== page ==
Unlike the previous pattern, the Z-shape takes place in pages with less written content and more visual components. This is usually the case with homepages, or pages with hero images. It’s a more natural pattern when there isn’t so much content for the user to digest, which makes it perfect for most landing pages.
Layered cake pattern
A layered-cake pattern takes place when the page has plenty of written content, but it is fundamentally different from the F-pattern.
Instead of users staying on a vertical line and only barely reading the paragraphs, users would be offered the text broken up into many sections and subsections. This means that users will mainly read the headings and subheadings, venturing into the written content as they make their way down the page.
Typography in visual hierarchy
Typography plays an important part in visual hierarchy design. It’s been perfected by magazines and newspapers due to the sheer amount of written content on their pages. Order of importance is needed for people to identify the front page news title, for example.
Size and scale
The first and most commonly used way to convey importance is size. This is the easiest way to encourage users to start reading at a certain point, as we tend to read the bigger font first and then move on. The important thing to remember when playing with size is scale – the relationship between sizes of different components.
It’s interesting to use different typefaces in order to add contrast. Many designers tend to select one serif and one sans serif typeface for the same page so that there is a palpable difference between the font. Look at how simple google makes the logo stand out.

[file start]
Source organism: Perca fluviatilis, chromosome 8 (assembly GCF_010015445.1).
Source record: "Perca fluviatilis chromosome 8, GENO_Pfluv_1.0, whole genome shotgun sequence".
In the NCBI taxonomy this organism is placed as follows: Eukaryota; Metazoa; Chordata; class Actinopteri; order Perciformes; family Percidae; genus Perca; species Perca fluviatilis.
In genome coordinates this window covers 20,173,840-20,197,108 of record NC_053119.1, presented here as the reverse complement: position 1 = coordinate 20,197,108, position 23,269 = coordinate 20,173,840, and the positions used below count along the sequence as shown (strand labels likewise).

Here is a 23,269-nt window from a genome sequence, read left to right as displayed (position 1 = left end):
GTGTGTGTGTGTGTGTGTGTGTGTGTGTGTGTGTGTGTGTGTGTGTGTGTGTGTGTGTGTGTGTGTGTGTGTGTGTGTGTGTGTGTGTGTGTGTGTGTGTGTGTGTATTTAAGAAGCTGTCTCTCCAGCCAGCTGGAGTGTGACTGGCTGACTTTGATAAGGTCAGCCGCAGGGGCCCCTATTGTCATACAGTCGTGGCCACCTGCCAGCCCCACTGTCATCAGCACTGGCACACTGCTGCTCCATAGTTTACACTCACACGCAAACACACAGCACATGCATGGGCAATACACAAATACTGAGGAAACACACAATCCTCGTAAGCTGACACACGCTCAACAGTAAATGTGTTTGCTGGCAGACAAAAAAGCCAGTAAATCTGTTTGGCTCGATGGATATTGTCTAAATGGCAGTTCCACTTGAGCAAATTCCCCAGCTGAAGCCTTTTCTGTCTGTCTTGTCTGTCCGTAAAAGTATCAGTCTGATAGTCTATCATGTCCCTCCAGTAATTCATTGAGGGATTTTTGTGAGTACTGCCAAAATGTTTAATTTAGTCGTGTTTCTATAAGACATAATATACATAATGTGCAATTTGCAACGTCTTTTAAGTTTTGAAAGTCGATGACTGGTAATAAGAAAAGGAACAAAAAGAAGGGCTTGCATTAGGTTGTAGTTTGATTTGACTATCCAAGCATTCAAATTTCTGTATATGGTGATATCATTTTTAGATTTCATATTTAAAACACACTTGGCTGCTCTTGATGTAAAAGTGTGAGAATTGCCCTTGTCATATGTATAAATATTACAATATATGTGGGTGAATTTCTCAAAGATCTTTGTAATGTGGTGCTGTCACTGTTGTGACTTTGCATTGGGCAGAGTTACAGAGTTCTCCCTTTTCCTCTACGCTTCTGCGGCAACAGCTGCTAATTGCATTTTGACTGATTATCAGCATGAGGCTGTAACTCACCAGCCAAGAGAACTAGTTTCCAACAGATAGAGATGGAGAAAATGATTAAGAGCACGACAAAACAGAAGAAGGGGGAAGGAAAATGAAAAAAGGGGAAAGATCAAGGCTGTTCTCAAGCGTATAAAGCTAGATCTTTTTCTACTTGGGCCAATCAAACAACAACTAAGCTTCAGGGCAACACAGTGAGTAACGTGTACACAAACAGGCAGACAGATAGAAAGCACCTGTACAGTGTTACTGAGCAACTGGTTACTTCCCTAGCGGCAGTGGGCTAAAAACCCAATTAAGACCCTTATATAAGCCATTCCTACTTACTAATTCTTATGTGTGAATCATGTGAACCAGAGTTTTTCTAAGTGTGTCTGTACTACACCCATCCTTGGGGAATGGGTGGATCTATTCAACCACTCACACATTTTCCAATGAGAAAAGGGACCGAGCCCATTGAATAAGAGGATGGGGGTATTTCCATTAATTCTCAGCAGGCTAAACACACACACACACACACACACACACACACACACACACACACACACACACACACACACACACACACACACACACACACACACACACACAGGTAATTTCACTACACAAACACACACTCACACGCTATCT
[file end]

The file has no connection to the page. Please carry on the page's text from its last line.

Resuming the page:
Some great examples of visual hierarchy
Medium is a good example of a page with lots of written content that needs to be organized. While there are many different articles on display, there is a faint trace of the F-pattern, in which users can first scan the top part that includes both articles and the navigation bar. Then, users can go down vertically, seeing more potentially interesting content as they proceed.
Kitchen Stories is a wonderful example of visual hierarchy done right, because it has a lot of content to offer users in a small space. Kitchen Stories is all about the clean and spacious style from the website, but it masterfully transfers that style onto its mobile app.
Artsy is an app for all art lovers and collectors out there. We like this app because, while it has plenty of content, it’s all about the visuals. With plenty of eye-catching art to display, the app makes no effort to take the user’s attention away from the art. Instead, it sticks to black and white, with some color in the navigation.
Visual hierarchy is something that all users will depend on to make sense of what they see. Designers everywhere are constantly finding new ways to play with the visual elements at their disposal for products in order to convey a specific message to users. When it comes to visual design, it’s all about putting creativity to work, and keeping usability in mind.